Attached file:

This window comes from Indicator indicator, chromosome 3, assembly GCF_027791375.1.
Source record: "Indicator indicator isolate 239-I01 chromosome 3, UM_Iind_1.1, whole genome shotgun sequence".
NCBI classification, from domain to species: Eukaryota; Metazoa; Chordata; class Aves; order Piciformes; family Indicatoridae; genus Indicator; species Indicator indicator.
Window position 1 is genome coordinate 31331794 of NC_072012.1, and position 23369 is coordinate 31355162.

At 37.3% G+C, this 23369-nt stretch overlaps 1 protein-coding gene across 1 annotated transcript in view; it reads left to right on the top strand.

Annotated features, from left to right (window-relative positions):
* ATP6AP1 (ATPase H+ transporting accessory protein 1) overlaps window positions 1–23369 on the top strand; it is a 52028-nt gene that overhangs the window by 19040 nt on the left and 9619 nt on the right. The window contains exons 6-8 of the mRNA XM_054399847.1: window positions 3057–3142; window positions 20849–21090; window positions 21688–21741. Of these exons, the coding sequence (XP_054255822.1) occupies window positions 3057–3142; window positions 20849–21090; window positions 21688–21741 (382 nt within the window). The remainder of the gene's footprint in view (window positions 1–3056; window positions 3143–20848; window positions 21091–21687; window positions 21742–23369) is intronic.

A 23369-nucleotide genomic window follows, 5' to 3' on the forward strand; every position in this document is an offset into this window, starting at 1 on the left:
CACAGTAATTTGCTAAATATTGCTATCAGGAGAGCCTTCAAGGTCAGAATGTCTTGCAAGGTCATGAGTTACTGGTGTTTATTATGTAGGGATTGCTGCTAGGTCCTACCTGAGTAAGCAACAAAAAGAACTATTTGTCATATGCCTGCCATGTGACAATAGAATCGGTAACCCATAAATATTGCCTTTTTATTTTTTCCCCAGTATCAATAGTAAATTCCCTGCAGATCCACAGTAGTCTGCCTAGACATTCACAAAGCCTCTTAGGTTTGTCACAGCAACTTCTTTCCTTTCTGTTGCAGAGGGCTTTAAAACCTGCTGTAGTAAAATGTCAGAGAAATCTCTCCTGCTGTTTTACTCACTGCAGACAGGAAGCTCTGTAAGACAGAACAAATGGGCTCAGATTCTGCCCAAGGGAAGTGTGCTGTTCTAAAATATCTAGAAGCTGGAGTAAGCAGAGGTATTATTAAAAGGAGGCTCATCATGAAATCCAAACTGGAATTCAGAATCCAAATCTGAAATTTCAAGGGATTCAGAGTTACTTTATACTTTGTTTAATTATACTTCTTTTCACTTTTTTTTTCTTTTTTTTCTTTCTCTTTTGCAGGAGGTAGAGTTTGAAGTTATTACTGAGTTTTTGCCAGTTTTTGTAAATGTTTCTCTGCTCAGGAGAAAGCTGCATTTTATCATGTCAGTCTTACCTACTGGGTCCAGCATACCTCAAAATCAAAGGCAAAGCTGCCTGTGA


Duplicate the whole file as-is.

This window comes from Indicator indicator, chromosome 3, assembly GCF_027791375.1.
Source record: "Indicator indicator isolate 239-I01 chromosome 3, UM_Iind_1.1, whole genome shotgun sequence".
NCBI classification, from domain to species: Eukaryota; Metazoa; Chordata; class Aves; order Piciformes; family Indicatoridae; genus Indicator; species Indicator indicator.
Window position 1 is genome coordinate 31331794 of NC_072012.1, and position 23369 is coordinate 31355162.

At 37.3% G+C, this 23369-nt stretch overlaps 1 protein-coding gene across 1 annotated transcript in view; it reads left to right on the top strand.

Annotated features, from left to right (window-relative positions):
* ATP6AP1 (ATPase H+ transporting accessory protein 1) overlaps window positions 1–23369 on the top strand; it is a 52028-nt gene that overhangs the window by 19040 nt on the left and 9619 nt on the right. The window contains exons 6-8 of the mRNA XM_054399847.1: window positions 3057–3142; window positions 20849–21090; window positions 21688–21741. Of these exons, the coding sequence (XP_054255822.1) occupies window positions 3057–3142; window positions 20849–21090; window positions 21688–21741 (382 nt within the window). The remainder of the gene's footprint in view (window positions 1–3056; window positions 3143–20848; window positions 21091–21687; window positions 21742–23369) is intronic.

A 23369-nucleotide genomic window follows, 5' to 3' on the forward strand; every position in this document is an offset into this window, starting at 1 on the left:
CACAGTAATTTGCTAAATATTGCTATCAGGAGAGCCTTCAAGGTCAGAATGTCTTGCAAGGTCATGAGTTACTGGTGTTTATTATGTAGGGATTGCTGCTAGGTCCTACCTGAGTAAGCAACAAAAAGAACTATTTGTCATATGCCTGCCATGTGACAATAGAATCGGTAACCCATAAATATTGCCTTTTTATTTTTTCCCCAGTATCAATAGTAAATTCCCTGCAGATCCACAGTAGTCTGCCTAGACATTCACAAAGCCTCTTAGGTTTGTCACAGCAACTTCTTTCCTTTCTGTTGCAGAGGGCTTTAAAACCTGCTGTAGTAAAATGTCAGAGAAATCTCTCCTGCTGTTTTACTCACTGCAGACAGGAAGCTCTGTAAGACAGAACAAATGGGCTCAGATTCTGCCCAAGGGAAGTGTGCTGTTCTAAAATATCTAGAAGCTGGAGTAAGCAGAGGTATTATTAAAAGGAGGCTCATCATGAAATCCAAACTGGAATTCAGAATCCAAATCTGAAATTTCAAGGGATTCAGAGTTACTTTATACTTTGTTTAATTATACTTCTTTTCACTTTTTTTTTCTTTTTTTTCTTTCTCTTTTGCAGGAGGTAGAGTTTGAAGTTATTACTGAGTTTTTGCCAGTTTTTGTAAATGTTTCTCTGCTCAGGAGAAAGCTGCATTTTATCATGTCAGTCTTACCTACTGGGTCCAGCATACCTCAAAATCAAAGGCAAAGCTGCCTGTGA